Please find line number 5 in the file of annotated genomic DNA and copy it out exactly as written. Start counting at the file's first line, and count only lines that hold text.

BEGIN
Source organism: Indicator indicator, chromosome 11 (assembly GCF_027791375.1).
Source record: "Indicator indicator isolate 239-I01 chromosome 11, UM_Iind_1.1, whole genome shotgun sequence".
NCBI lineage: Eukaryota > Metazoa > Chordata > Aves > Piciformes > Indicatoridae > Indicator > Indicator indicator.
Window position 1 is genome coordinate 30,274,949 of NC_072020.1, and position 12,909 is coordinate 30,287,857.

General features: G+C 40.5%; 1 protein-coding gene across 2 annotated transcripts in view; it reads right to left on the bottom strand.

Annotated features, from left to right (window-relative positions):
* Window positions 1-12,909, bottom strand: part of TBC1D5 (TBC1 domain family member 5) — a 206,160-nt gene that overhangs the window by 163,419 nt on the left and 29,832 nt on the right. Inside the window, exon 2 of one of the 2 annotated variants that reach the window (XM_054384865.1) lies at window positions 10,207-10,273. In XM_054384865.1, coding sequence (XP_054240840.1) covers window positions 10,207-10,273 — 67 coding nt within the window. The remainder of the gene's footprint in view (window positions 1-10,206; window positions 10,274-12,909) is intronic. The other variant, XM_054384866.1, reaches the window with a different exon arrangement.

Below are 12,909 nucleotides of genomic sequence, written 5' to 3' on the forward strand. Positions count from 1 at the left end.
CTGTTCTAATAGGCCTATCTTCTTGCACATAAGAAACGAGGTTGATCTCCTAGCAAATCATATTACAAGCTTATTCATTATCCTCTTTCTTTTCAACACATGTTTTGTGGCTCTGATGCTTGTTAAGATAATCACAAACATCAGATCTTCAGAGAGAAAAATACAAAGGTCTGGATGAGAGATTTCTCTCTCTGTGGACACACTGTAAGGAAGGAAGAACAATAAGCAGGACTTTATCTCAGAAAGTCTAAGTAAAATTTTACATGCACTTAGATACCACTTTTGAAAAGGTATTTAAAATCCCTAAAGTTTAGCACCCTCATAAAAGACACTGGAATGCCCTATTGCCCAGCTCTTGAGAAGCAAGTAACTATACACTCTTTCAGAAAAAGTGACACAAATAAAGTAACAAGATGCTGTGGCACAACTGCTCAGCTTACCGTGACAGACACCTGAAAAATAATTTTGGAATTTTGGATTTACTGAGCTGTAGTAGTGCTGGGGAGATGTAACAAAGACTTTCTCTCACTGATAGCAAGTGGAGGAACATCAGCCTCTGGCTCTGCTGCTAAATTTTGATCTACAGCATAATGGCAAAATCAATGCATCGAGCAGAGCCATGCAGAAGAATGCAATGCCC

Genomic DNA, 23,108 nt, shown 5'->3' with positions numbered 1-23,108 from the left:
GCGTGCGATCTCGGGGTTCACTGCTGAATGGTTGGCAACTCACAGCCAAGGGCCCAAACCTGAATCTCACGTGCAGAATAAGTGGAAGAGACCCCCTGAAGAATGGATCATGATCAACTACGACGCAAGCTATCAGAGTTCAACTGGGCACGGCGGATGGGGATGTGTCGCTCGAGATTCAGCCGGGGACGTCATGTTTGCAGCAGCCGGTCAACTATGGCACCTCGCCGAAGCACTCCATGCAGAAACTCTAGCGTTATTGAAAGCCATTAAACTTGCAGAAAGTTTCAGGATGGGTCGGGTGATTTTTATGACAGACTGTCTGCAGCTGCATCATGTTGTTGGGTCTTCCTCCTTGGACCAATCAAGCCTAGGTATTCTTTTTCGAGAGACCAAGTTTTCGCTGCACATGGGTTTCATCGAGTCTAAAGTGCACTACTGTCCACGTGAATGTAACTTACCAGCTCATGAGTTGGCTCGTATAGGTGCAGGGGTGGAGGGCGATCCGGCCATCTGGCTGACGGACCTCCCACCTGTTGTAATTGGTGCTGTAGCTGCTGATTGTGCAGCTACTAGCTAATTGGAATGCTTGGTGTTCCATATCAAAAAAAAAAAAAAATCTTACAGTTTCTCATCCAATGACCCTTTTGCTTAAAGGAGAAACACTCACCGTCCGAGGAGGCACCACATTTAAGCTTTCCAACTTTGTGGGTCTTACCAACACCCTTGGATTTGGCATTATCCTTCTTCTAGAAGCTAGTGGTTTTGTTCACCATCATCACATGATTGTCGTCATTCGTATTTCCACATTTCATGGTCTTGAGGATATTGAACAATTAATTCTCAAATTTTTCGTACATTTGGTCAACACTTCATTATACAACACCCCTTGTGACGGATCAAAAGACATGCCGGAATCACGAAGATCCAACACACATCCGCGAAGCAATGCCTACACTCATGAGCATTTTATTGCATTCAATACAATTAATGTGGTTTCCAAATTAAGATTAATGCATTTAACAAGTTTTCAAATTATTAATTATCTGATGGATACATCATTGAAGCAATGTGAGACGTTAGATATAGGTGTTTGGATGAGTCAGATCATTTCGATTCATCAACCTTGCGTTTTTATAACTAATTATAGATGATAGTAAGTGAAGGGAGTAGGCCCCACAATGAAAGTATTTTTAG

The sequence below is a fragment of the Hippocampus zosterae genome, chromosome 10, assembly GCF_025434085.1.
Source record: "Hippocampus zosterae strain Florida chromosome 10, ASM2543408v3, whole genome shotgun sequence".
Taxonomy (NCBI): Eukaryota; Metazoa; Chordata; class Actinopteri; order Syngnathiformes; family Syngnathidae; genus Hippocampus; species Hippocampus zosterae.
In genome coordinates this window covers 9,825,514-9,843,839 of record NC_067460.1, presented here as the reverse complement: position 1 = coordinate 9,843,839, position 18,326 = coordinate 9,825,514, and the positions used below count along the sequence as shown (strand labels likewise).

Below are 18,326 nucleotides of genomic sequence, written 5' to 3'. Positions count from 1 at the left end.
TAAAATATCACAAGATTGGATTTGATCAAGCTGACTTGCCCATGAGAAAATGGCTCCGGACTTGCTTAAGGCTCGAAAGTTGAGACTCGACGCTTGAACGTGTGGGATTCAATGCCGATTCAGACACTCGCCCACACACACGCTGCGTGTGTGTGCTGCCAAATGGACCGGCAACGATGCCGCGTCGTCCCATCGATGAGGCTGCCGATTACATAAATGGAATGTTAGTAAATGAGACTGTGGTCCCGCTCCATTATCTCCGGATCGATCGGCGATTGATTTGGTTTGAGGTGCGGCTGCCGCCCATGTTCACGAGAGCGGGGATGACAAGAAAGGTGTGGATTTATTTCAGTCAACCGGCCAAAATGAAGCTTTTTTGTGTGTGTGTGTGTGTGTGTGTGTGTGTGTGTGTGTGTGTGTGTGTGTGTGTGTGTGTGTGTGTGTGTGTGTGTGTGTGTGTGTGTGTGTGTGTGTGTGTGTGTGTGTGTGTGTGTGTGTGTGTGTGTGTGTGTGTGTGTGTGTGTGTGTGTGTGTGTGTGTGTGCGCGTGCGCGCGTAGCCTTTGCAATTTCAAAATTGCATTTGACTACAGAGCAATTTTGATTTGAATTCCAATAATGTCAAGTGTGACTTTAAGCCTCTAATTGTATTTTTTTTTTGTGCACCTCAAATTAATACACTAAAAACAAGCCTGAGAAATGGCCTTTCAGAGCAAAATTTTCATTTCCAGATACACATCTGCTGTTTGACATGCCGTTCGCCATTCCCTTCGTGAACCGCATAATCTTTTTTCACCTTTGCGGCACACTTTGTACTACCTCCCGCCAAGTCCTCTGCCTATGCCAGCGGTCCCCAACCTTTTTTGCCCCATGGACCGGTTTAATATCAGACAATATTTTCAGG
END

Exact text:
General features: G+C 40.5%; 1 protein-coding gene across 2 annotated transcripts in view; it reads right to left on the bottom strand.